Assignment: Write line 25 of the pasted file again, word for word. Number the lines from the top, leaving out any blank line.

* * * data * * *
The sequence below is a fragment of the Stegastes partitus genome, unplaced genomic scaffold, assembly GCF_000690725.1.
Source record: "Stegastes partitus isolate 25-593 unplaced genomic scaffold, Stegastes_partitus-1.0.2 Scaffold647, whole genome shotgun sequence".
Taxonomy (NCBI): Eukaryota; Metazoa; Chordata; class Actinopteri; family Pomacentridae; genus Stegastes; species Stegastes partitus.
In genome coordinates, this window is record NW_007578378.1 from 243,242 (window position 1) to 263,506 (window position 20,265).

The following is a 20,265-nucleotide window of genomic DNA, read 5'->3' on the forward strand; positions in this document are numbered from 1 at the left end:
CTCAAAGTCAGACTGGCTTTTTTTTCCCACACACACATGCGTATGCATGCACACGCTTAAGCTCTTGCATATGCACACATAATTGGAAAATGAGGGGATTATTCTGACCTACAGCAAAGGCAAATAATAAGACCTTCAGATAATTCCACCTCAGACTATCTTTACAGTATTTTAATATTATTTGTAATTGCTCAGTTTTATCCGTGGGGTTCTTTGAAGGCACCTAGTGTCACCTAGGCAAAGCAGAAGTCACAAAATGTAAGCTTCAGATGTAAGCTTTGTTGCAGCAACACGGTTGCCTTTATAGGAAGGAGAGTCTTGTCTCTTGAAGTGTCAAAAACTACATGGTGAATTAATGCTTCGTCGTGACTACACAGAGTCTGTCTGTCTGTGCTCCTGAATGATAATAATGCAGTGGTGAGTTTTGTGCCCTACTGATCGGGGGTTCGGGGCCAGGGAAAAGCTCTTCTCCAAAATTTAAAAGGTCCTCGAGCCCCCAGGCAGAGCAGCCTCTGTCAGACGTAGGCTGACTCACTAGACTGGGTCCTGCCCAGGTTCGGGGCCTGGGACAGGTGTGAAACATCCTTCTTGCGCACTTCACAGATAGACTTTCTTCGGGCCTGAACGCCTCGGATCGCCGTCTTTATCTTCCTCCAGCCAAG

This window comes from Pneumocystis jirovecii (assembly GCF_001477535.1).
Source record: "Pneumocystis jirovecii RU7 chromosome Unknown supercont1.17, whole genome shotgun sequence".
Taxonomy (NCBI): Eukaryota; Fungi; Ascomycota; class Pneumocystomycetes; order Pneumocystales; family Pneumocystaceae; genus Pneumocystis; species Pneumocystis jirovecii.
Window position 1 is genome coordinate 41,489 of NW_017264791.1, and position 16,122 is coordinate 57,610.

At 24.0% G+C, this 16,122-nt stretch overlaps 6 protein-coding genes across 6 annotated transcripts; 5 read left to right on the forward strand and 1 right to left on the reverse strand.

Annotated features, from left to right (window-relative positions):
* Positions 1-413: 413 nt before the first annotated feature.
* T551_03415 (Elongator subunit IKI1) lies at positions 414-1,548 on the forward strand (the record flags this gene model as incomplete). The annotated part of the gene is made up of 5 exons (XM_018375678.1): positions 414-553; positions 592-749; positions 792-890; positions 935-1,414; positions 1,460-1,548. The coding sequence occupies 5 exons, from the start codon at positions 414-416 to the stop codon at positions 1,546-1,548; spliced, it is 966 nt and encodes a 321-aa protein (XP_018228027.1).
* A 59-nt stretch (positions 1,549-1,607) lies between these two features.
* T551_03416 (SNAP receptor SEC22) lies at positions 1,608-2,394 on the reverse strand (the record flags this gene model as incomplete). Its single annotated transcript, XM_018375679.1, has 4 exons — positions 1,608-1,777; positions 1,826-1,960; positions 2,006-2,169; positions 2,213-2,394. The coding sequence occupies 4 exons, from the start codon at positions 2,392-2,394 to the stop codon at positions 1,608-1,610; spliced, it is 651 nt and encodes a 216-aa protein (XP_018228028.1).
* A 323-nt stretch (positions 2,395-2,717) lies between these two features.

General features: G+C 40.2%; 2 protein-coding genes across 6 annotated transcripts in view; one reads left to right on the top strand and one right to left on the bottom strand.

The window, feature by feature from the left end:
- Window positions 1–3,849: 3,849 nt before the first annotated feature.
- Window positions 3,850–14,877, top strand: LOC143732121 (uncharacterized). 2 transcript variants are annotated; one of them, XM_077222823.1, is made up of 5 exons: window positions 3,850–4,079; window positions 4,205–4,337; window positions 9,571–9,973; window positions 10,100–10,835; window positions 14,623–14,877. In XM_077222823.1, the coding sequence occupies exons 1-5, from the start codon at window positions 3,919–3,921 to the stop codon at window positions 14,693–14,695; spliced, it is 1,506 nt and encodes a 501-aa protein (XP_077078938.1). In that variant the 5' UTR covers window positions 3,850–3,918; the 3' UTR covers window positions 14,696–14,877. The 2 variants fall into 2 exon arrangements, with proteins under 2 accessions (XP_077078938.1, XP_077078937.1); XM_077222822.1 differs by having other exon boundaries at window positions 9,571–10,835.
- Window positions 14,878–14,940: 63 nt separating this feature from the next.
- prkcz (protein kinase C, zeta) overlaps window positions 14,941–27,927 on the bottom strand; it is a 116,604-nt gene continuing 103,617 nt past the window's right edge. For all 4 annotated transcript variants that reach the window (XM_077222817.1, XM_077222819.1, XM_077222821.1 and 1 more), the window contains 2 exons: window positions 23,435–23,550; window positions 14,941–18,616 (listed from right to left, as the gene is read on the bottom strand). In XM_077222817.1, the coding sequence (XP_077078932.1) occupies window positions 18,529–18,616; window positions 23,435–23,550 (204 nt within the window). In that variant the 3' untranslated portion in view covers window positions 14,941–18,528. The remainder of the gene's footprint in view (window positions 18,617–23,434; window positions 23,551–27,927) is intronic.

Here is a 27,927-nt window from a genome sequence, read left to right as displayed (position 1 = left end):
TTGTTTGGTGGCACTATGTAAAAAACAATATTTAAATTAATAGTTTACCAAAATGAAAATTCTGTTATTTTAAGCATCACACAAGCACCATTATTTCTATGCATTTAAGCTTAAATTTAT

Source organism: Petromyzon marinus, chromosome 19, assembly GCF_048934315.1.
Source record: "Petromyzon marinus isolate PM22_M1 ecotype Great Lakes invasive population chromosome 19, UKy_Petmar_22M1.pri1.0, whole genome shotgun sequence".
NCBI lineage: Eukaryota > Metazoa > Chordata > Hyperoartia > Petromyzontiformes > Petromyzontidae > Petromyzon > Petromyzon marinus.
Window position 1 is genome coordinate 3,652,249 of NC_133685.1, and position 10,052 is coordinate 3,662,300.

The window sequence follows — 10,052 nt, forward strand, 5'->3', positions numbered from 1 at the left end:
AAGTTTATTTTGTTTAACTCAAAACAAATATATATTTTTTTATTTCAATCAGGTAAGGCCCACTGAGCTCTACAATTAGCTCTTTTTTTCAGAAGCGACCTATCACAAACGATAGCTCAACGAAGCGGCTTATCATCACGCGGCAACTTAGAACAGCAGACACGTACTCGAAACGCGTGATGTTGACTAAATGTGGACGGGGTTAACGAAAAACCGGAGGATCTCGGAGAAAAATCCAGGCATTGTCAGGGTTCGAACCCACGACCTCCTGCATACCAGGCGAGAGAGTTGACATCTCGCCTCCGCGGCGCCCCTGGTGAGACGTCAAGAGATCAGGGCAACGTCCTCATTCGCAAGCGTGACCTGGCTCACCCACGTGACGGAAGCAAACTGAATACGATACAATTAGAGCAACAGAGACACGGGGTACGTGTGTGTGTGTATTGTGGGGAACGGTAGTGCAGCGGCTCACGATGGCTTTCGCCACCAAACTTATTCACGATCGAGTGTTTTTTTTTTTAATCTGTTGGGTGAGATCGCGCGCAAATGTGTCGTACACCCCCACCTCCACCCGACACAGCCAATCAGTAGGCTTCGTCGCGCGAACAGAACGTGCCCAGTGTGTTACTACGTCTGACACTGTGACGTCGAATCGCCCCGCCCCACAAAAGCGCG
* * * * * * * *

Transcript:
TTGTTTGGTGGCACTATGTAAAAAACAATATTTAAATTAATAGTTTACCAAAATGAAAATTCTGTTATTTTAAGCATCACACAAGCACCATTATTTCTATGCATTTAAGCTTAAATTTAT